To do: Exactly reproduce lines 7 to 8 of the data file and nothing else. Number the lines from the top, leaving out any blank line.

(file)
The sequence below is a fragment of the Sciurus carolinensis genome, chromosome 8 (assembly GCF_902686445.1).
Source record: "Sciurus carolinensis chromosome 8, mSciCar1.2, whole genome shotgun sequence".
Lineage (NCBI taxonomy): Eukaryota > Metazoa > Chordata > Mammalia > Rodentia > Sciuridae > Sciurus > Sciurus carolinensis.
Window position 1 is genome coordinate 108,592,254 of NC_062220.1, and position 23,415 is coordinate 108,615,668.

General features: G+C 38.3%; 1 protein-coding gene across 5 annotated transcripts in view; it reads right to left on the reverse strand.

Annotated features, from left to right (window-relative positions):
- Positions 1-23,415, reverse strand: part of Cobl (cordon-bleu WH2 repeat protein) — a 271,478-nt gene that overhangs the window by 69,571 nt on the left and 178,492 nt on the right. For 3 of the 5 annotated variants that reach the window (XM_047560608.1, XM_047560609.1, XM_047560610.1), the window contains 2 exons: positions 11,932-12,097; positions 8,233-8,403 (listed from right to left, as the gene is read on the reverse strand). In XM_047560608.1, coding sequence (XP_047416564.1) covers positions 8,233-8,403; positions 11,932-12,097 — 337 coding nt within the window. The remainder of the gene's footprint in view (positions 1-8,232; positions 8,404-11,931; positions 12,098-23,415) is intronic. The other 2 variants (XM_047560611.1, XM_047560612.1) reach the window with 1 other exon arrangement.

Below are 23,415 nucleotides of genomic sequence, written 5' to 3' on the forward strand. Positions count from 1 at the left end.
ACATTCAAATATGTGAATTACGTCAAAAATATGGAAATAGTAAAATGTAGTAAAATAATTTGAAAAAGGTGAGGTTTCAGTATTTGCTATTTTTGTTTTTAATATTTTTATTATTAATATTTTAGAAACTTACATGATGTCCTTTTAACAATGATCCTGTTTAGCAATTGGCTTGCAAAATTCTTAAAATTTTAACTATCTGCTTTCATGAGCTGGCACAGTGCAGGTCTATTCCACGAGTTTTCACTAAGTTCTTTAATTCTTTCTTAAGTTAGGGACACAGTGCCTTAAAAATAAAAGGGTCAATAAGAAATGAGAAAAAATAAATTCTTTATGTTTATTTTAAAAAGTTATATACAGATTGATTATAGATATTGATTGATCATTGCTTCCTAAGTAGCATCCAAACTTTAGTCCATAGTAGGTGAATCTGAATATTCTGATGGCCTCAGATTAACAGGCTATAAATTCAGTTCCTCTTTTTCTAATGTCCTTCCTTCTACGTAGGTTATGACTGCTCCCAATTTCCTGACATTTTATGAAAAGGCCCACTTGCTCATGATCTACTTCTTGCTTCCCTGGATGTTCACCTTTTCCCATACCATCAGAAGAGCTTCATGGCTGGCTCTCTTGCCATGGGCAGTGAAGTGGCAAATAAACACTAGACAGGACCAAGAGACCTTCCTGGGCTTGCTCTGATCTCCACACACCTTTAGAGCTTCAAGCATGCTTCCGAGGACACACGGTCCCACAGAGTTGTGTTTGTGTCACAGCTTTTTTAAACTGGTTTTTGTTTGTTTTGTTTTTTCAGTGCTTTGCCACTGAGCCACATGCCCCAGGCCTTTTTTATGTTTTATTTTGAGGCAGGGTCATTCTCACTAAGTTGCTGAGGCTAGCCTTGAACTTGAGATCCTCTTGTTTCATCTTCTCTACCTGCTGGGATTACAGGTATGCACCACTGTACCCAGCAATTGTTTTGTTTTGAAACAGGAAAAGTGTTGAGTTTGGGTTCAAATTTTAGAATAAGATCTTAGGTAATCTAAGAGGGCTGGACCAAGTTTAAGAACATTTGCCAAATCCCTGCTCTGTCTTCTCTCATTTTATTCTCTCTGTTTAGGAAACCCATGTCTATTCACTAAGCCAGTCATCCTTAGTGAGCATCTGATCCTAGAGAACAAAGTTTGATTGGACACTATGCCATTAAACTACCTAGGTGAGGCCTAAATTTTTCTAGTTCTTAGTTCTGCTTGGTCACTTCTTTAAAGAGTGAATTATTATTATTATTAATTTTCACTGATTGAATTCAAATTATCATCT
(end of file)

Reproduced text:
- Positions 1-23,415, reverse strand: part of Cobl (cordon-bleu WH2 repeat protein) — a 271,478-nt gene that overhangs the window by 69,571 nt on the left and 178,492 nt on the right. For 3 of the 5 annotated variants that reach the window (XM_047560608.1, XM_047560609.1, XM_047560610.1), the window contains 2 exons: positions 11,932-12,097; positions 8,233-8,403 (listed from right to left, as the gene is read on the reverse strand). In XM_047560608.1, coding sequence (XP_047416564.1) covers positions 8,233-8,403; positions 11,932-12,097 — 337 coding nt within the window. The remainder of the gene's footprint in view (positions 1-8,232; positions 8,404-11,931; positions 12,098-23,415) is intronic. The other 2 variants (XM_047560611.1, XM_047560612.1) reach the window with 1 other exon arrangement.

Below are 23,415 nucleotides of genomic sequence, written 5' to 3' on the forward strand. Positions count from 1 at the left end.